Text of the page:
Many of you know that I write, direct and produce movies. You may also know that, while some scenes are filmed on sound stages (especially effects-heavy shots), most are filmed on-location. Finally, I’m guessing most of you know (understatement, duh) that there’s been a pandemic going on. And so, while filming has been largely shut down, my wife and I (she co-produces with me) decided to kill two birds with one stone by taking location-scouting daytrips to snap pics of potential future film sites. Our area has a ton of great architecture, as well as historical sites and natural settings (I’ll post more in the coming weeks). So here, for starters, is a sampling of houses, buildings and other interesting structures we’ve gathered.

Click on any image to enlarge it, or to begin slide show.

Posted in Movies, Popular Culture & Entertainment | Tagged , , , , , , , | 41 Comments

Just a Reminder…

Presentation1

“First of all, I urge that petitions, prayers, intercessions, and thanksgiving be offered for everyone–for kings and all in authority–so that we may lead tranquil and quiet lives in godliness and dignity. This is good and pleasing in the sight of God our Savior.”

~1 Timothy 2:1-3

Posted in For Pastors and Teachers, Quips and Quotes, Religion/Faith | Tagged , , , , , , | 13 Comments

Peace With Justice: Inauguration Week 2021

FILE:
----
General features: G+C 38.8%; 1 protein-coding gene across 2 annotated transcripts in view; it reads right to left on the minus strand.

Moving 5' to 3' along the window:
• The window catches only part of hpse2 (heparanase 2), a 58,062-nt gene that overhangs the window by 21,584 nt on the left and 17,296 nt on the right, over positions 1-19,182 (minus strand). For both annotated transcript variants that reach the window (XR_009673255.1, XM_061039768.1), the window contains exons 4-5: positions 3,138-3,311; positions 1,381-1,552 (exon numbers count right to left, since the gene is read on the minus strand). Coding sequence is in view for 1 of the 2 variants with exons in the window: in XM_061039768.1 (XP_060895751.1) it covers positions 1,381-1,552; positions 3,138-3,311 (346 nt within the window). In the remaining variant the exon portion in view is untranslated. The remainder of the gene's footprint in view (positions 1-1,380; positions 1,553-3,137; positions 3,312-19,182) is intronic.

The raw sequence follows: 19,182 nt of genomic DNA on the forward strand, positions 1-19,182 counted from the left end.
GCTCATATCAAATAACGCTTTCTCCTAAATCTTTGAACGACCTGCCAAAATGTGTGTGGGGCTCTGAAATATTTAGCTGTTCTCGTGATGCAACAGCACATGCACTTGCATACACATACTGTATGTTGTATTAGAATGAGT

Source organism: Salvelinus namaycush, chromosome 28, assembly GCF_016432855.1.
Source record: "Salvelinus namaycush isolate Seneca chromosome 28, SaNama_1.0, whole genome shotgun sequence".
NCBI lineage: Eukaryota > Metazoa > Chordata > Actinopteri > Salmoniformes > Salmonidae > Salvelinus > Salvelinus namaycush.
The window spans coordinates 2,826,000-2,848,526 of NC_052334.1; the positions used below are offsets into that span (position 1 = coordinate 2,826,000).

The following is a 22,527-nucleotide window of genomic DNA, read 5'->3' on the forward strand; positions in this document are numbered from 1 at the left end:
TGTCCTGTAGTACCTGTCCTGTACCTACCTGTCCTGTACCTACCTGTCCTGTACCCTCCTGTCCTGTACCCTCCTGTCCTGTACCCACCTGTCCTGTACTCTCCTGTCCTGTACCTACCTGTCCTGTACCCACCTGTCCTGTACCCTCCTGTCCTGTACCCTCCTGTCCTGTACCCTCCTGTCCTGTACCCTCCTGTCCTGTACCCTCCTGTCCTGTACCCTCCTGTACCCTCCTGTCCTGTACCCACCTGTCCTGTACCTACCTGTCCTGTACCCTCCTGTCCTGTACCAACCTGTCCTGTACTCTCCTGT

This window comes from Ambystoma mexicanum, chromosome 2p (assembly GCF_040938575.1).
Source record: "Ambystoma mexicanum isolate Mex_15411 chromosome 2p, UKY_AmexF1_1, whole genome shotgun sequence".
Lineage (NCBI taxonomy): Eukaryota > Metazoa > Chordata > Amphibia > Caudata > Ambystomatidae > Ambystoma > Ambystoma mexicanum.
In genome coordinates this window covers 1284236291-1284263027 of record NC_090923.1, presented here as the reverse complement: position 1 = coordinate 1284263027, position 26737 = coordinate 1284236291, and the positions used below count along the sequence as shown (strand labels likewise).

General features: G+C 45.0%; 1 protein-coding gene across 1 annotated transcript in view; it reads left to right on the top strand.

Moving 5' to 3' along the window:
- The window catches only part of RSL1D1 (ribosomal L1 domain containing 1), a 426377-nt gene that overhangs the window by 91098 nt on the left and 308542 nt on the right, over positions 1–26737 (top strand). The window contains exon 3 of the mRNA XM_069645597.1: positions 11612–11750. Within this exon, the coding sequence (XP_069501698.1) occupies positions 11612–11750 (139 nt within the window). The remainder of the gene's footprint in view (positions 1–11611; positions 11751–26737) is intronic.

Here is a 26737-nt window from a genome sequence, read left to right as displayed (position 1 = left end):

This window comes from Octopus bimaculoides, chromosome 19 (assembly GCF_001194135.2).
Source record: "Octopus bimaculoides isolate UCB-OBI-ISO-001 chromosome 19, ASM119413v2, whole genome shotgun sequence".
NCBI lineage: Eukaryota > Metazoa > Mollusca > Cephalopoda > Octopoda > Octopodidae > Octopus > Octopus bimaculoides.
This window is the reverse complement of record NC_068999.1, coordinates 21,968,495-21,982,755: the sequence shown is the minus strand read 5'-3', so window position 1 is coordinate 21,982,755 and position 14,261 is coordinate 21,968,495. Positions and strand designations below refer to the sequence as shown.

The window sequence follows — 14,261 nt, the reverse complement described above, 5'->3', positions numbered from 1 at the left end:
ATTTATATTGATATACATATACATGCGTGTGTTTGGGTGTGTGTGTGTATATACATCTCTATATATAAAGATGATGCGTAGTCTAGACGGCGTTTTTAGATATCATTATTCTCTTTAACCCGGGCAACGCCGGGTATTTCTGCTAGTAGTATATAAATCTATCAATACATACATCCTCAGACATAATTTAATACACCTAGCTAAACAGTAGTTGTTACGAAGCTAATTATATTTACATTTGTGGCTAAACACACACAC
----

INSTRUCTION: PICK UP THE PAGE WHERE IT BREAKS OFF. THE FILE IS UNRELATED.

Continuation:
facebook_1412910226574My Featured Blogger this week is Gregory Joel, business consultant, founder of the back-to-work program ‘HopeWorks,’ and board member of numerous charitable outreach organizations. Gregory’s infectious compassion shines through every blog he posts. And even though this Inauguration Day-themed piece features the words of another, it shines with that same compassion. Visit Gregory’s site and you’ll see just what I mean.

gregoryjoel.com

I finished my morning prayer and meditation on the porch this morning and headed for the desk. I found this gem from Chalice Press in my inbox and had to share it with you all. Chalice Press is a great publisher with some amazing writers.

In honor of this Martin Luther King Jr. Day, we share this prayer from Rev. Dr. Michael W. Waters from his new book, Something in the Water: A 21st Century Civil Rights Odyssey.

A PRAYER FOR HOLY SOLES

Dear God,

teach me to pray

with my feet.

The steps of the ancestors were sturdy and strong.

They somehow carried them to cut down strange fruit

dangling in the breeze.

Up and down Montgomery’s hills,

To mass meetings, lunch counters, and courthouses

To face canines, tear gas, and water hoses

As bullets and bombs wrought martyrs,

Their blood still crying out from the deep.

LORD God,

View original post 191 more words

Posted in For Pastors and Teachers, Quips and Quotes, Writing | Tagged , , , , , , | 6 Comments

How I Invented Coffee

Coffee foam art by Kazuki Yamamoto (worldfullofart.blogspot.com)Coffee foam art by Kazuki Yamamoto (worldfullofart.blogspot.com)

Full Stomach, Fuller Heart

(an occasional series)

Unlike my oldest daughter, who as a newborn would have been thrilled if Mommy’s breasts dispensed House Blend and Dark Roast, I had to learn to like coffee.

The Coffee-Milk Era: My mom let me try her coffee when I was 7. Too bitter! But then she poured a little into my milk and I loved it! My first Coffee-Milk was a pretty palomino color and tasted mysteriously wonderful! I didn’t like coffee, but I loved the flavor. So I happily imbibed my Coffee-Milk, along with coffee candies and mocha malts.